The revolution of 1905 made a break in the life of the country, in the life of the party, and in my own life. The break was in the direction of greater maturity. My first revolutionary work in Nikolayev was a provincial experiment gropingly carried out. The experiment did not go without leaving a trace. Never in my later life, it seems, did I come into such intimate contact with the plain workers as in Nikolayev. At that time I had no “name,” and there was nothing to stand between us. The principal types of the Russian proletariat impressed themselves on my consciousness forever. In the years that followed, I encountered almost no one who was not a variant of one of these types. In prison, I had to start my revolutionary education almost from the ABC’s. Two and a half years in prison and two years of exile in Siberia gave me the theoretical foundations for a revolutionary view of life. My first stay abroad was my school for political education. Under the guidance of distinguished Marxist revolutionaries, I was learning to understand events in a wide historical perspective and in their international connection. Toward the end of my foreign stay, I cut myself adrift from both of the leading groups, the Bolsheviks and the Mensheviks. I came to Russia in February of 1905; the other émigré leaders did not come until October and November. Among the Russian comrades, there was not one from whom I could learn anything. On the contrary, I had to assume the position of teacher myself. The events of the stormy years were coming swiftly, one upon the heels of another. One had to occupy one’s position there on the spot. A proclamation with the ink barely dry on it went straight to the underground printers. The theoretical foundations laid in prison and in exile, the political method assimilated abroad, now for the first time found practical application in war. I was confident in the face of events. I understood their inner mechanism, or at least so I believed. I visualized their effect on the minds of the workers, and envisaged, in its main features, the next day to come. From February to October, my participation in the events was chiefly of a literary nature. In October, I plunged headlong into the gigantic whirlpool, which, in a personal sense, was the greatest test for my powers. Decisions had to be made under fire. I can’t help noting here that those decisions came to me quite obviously. I did not turn back to see what others might say, and I very seldom had opportunity to consult anybody; everything had to be done in such a hurry. Later, I observed with astonishment and a sense of estrangement how every event caught the cleverest of the Mensheviks, Martov, unawares and threw him into confusion. Without thinking about it there was too little time left for self-examination I organically felt that my years of apprenticeship were over, although not in the sense that I stopped learning. No the urge and willingness to learn I have carried through my whole life in all their first intensity. But in the years that followed I have been learning as a master learns, and not as a pupil. At the time of my second arrest I was 26. And the acknowledgment of my maturity came from old Deutsch, who, in prison, solemnly foreswore calling me “youth,” and addressed me by my full name.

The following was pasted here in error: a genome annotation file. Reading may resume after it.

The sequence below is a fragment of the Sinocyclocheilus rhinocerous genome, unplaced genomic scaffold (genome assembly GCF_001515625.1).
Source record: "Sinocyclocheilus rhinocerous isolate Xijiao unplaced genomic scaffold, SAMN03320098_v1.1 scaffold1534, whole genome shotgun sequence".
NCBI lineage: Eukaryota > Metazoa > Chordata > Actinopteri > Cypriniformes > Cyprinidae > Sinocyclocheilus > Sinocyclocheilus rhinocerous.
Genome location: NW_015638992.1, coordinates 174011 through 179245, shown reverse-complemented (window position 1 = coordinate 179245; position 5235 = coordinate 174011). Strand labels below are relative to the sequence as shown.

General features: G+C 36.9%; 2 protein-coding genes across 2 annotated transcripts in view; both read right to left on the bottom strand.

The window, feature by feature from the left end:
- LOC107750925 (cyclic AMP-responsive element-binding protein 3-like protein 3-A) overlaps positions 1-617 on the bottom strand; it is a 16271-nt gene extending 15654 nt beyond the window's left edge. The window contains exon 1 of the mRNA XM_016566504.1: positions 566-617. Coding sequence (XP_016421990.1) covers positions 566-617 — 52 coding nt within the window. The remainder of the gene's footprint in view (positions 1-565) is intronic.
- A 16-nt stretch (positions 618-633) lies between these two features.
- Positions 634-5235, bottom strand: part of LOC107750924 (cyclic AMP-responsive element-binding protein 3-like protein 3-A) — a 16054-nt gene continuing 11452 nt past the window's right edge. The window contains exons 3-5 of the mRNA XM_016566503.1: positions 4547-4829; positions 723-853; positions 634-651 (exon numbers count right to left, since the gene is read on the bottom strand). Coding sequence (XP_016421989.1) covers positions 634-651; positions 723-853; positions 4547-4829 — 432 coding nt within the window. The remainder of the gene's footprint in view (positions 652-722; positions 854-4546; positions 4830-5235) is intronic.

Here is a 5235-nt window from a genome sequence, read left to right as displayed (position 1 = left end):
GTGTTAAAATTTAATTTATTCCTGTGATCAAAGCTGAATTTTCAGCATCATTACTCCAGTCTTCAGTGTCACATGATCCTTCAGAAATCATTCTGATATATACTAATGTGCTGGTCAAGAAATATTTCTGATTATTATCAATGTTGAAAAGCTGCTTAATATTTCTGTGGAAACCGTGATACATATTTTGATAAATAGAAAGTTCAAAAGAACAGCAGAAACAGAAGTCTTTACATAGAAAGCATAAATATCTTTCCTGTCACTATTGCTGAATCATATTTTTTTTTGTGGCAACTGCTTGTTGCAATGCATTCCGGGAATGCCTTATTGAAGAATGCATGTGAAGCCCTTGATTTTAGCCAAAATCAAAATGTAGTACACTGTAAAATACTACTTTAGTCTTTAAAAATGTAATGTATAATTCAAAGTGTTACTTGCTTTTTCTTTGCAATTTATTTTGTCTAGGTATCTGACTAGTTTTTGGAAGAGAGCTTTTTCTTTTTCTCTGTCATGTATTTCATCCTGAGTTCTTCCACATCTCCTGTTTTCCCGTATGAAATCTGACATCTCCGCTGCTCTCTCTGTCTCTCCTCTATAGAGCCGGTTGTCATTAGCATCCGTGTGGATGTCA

In his book Silhouettes, already quoted here, and which is now under a ban, Lunacharsky gives the following estimate of the parts played by the leaders of the first revolution:
“His [Trotsky’s] popularity among the St. Petersburg proletariat was very great by the time of his arrest, and was increased still further by his strikingly effective [?] and heroic [?] behavior at the trial. I must say that Trotsky, of all the Social Democratic leaders of 1905, undoubtedly showed himself, in spite of his youth, the best prepared; and he was the least stamped by the narrow émigré outlook which, as I said before, handicapped even Lenin. He realized better than the others what a state struggle is. He came out of the revolution, too, with the greatest gains in popularity; neither Lenin nor Martov gained much. Plekhanov lost a great deal because of the semi-liberal tendencies which he revealed. But Trotsky from then on was in the front rank.”